“Man. I’m thinking he’s losing the faith the longer we wait. We need to get out there. Finish the mission,” Murphy says.

God in Heaven, Connor thinks. He’s glad that Murphy’s turning away now to fix breakfast, because he can’t keep his hands from trembling. He turns the phone over and over, but no voice comes back on. The line’s dead. Nothing speaks to him now.

* * *

Ireland. Thousands of miles away, a staticky connection and still Ma comes through clear as a bell. She wants to know what her boys have been up to, and Connor could answer her so many ways. Say something lying about shitty work, pretend they’re still at the meat-packing plant. She’d know it wasn’t true.

Say the fact and tell her they’re out killing killers and rapists and criminals. Tell her they’re bringing God’s work to earth like Father O’Banion back home had always loved to tell about and she’d always loved hearing. She’d know it wasn’t true.

Say the truth and tell her they’re damned. They tried to walk the path of the good and then the path of the righteous, but instead they were tricked to the path of the devil. Tell her sorry, that he’d tried to take care of Murph like she’d said when she had let them step onto the plane, nails clawing off them instead of prying off their arms, but that he hadn’t and God, God, can there be any mercy?

“How are my boys?” she cackles, and Connor can’t do any of those.

He curls up on the floor, phone cord tangling in his hair when it should be going for the throat, and the first time he says it he’s sobbing too hard. She’s not cackling but barking, sharp and serious, when he finally gets it out. “We killed Da.”

Silence. A sucked-in breath, taking the life from Connor as it’d given that to him so many years ago.

“Our Father in Heaven,” Ma finally says, slow and level and emotionlessly intense.

And the excuses come babbling out of Connor then: they didn’t know, he was trying to kill him, there hadn’t been a way, they couldn’t, they couldn’t, they—

She’s hung up on him. The words dry up as fast as they’d come and he’s left rocking on the floor, shriveling to match his shattered insides.

* * *

“Shoot him!” Rocco yells.

Connor has the gun on the man and all he needs to do is pull the trigger. But that’s all—that’s too easy. He’s looking at this man, this guy with the receding hairline and pleading mouth and short square fingers splayed in the air, and somehow Connor thinks he should know him. Maybe it’s the wrong guy. Maybe this is someone Connor does know, has seen before. Someone he waves to in the neighborhood. Someone that’s not who he should shoot.

He doesn’t know. He sees it and he doesn’t. One moment the familiarity’s there and the next Rocco is shouting it away, and Connor almost turns to shoot Rocco for some peace and quiet when a gunshot interrupts.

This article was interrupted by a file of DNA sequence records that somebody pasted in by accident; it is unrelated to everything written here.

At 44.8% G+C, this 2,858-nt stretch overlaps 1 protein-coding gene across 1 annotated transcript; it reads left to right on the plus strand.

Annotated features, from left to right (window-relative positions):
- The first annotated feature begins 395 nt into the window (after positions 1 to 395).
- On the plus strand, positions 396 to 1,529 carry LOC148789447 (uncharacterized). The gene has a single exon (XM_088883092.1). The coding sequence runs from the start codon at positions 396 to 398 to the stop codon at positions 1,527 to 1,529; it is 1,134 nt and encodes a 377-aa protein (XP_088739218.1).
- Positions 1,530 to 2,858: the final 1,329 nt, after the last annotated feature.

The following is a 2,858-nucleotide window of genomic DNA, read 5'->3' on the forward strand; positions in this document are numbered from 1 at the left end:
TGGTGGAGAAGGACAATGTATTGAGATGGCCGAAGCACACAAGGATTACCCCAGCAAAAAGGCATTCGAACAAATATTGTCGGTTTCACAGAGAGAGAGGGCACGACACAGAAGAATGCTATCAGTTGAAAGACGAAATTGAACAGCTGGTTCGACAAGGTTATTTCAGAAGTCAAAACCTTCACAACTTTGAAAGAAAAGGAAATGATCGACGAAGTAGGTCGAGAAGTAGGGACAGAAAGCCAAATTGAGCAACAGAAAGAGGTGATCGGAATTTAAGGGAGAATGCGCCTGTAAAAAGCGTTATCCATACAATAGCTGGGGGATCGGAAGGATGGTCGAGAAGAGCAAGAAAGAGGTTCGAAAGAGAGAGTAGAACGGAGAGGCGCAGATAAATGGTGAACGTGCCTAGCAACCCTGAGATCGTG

“Christ, Connor,” Murphy says, gun still smoking. “What’s the matter? Why didn’t you shoot him?”

“Because—because—” Connor backs out into the fire escape. Behind him he can hear Murphy trying to explain it away, but vomit can’t be explained away. Hooks ripping out the stomach can’t be explained away, blood can’t be explained away, wrong can’t be explained away. Because after all what they wanted to do was right the wrong and they aren’t. They didn’t. Two wrongs don’t make a right, Ma said once, and now that they’ve committed one how long? How long till—

His feet rattle down the steps. He hears Murphy calling for him, but he keeps going. He runs and he prays and he runs.

* * *

“Our Father who art thou in Heaven,” Connor mumbles into the floor. He kisses the hem of the altar-cloth over and over, then wipes his hands with it but always they come away dirty. He tries anyway.

Someone’s shaking him. A lot of people have done that over the past few hours, but this one is different. This one he hears, and when he looks up, this one he sees.

“Connor, Connor,” Murphy says again and again. His cheeks are wet. His tears are clear on his skin, but when Connor reaches up to touch them, they turn thick and red on his fingertips. “Connor, what’s wrong?”

God, oh, God, but Connor cannot hold it back any longer. He tells it, and then he falls into Murphy, clinging hard to his brother. “Our father,” he chokes.

“Our—our Father,” Murphy echoes, and though Connor is not looking up, he knows there is blood on Murphy’s face. “Our Father.”

“Our Father, who art thou in Heaven,” they say together, bleeding and choking and hoping. They pray, holding each other, and they pray. But there’s no answer. They’ve killed the answer, and now they’re lost forever.